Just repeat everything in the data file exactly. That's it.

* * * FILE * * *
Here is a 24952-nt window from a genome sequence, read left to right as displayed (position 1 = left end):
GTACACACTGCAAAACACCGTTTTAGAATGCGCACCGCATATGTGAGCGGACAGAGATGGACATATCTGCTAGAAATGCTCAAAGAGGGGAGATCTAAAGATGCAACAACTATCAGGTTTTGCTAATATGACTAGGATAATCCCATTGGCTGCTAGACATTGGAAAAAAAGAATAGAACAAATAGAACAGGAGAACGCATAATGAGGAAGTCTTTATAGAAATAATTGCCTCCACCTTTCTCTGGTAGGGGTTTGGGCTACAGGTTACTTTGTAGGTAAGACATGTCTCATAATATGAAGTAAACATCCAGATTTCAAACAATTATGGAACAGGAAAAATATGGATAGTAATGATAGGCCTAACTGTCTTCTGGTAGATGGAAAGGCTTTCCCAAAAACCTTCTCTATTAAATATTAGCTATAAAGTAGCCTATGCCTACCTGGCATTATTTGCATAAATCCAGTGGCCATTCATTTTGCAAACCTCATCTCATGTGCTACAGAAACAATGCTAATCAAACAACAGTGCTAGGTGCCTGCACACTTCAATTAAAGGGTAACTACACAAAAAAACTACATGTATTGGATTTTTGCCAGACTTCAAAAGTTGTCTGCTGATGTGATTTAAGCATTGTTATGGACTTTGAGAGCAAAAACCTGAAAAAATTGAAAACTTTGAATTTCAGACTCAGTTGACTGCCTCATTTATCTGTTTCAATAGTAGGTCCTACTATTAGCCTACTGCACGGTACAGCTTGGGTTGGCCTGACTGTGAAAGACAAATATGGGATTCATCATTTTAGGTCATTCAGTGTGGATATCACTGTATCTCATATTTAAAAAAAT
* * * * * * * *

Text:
Here is a 24952-nt window from a genome sequence, read left to right as displayed (position 1 = left end):
GTACACACTGCAAAACACCGTTTTAGAATGCGCACCGCATATGTGAGCGGACAGAGATGGACATATCTGCTAGAAATGCTCAAAGAGGGGAGATCTAAAGATGCAACAACTATCAGGTTTTGCTAATATGACTAGGATAATCCCATTGGCTGCTAGACATTGGAAAAAAAGAATAGAACAAATAGAACAGGAGAACGCATAATGAGGAAGTCTTTATAGAAATAATTGCCTCCACCTTTCTCTGGTAGGGGTTTGGGCTACAGGTTACTTTGTAGGTAAGACATGTCTCATAATATGAAGTAAACATCCAGATTTCAAACAATTATGGAACAGGAAAAATATGGATAGTAATGATAGGCCTAACTGTCTTCTGGTAGATGGAAAGGCTTTCCCAAAAACCTTCTCTATTAAATATTAGCTATAAAGTAGCCTATGCCTACCTGGCATTATTTGCATAAATCCAGTGGCCATTCATTTTGCAAACCTCATCTCATGTGCTACAGAAACAATGCTAATCAAACAACAGTGCTAGGTGCCTGCACACTTCAATTAAAGGGTAACTACACAAAAAAACTACATGTATTGGATTTTTGCCAGACTTCAAAAGTTGTCTGCTGATGTGATTTAAGCATTGTTATGGACTTTGAGAGCAAAAACCTGAAAAAATTGAAAACTTTGAATTTCAGACTCAGTTGACTGCCTCATTTATCTGTTTCAATAGTAGGTCCTACTATTAGCCTACTGCACGGTACAGCTTGGGTTGGCCTGACTGTGAAAGACAAATATGGGATTCATCATTTTAGGTCATTCAGTGTGGATATCACTGTATCTCATATTTAAAAAAAT